In trying to answer the question “Is our salvation the result of predestination or free will?” we have discovered that this is actually the wrong question to ask. It is not nuanced enough. This superficial question leads to confusion, disagreements, and conundrums. In Post #4, I clarified the question we should be asking. This week I’ll begin offering a helpful way to approach answering it.
The question of predestination or free will is one we all struggle with (sometimes without even realizing it!). Some passages of Scripture seem to indicate God predestines us to be His. Other passages give the impression that our salvation ultimately comes down to our free choice to accept Jesus’ offer of new life. Which is it? Or is it somehow both?
Every believer I know struggles with understanding how God acts in our lives. Are we predestined to make choices, including even our decision to follow Christ? Or is this a decision we freely make? Or is the answer somehow both? If both, how can this be without entailing a contradiction? Or is a contradiction acceptable in this case?
In addition to a healthy theology of grief (last week), a healthy theology of death is also essential to being able to say “goodbye” well when the time comes. Having a “theology of death” may seem odd, morbid, and even wrong. Ours is such a life-affirming and life-focused culture that we rarely think of death. Therefore, it is not surprising that most of us don’t have a theology of death, much less a well-developed one. But this is exactly what we need in order to be able to say goodbye well.
During this Christmas season, I’m reflecting on the implications of understanding that Jesus was born as a boy, who grew to be a man in this same world we share. In my last three posts, I shared the first and second reasons that are vitally important to keep in mind, during Christmas and always. As important as these first two are, the third reason is the most important one for our salvation.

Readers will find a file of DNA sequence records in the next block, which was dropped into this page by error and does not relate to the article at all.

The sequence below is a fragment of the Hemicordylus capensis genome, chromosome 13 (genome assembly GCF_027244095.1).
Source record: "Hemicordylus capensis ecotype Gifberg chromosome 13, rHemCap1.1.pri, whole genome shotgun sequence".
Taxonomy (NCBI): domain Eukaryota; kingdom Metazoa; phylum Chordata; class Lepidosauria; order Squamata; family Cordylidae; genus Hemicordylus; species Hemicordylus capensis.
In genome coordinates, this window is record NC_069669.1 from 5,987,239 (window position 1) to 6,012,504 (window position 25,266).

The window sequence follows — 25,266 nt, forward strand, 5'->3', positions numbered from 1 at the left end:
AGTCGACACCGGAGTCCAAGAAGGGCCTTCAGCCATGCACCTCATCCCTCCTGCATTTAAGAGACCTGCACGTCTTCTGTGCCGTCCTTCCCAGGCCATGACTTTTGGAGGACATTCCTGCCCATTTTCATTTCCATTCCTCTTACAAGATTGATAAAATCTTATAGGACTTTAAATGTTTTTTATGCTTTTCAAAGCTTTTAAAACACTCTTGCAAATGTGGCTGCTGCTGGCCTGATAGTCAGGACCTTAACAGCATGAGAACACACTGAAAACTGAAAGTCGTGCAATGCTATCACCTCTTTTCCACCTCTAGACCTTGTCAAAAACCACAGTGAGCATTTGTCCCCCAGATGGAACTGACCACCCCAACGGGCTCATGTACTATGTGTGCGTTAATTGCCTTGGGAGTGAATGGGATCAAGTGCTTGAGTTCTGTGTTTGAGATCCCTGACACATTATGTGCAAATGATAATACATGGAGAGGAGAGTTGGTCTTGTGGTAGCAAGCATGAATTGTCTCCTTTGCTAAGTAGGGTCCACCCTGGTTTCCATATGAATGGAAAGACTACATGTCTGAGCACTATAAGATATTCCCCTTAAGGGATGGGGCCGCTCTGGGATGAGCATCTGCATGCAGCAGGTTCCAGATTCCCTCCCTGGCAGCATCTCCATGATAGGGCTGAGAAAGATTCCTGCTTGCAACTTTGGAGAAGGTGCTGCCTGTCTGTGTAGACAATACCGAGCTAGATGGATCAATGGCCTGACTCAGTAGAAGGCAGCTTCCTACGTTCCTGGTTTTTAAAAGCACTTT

Happy Thanksgiving! During this season as we stop to reflect on our many blessings, I am posting the last in a three-week series of reflections on finding my birth mother after nearly 55 years. This discovery has also helped me understand more of what my adoption meant to both my mothers and the many blessings I received as a result. The biblical passages about adoption have come alive to me in new ways, causing me to be even more thankful for what it meant for God to adopt me, and the many blessings I have received from Him as a result.
“Hello, is this Stan? My name is Jean. I think I’m your mother.”
These are the amazing words I heard when I answered the phone on September 7, 2017. After nearly 55 years I was reunited with my birth mother. I blogged last week about two of the three truths I’ve understood more deeply since getting to know her these past few months. But this has also caused me to reflect on the love and courage of the woman I have and always will call “Mother”—the woman who adopted me.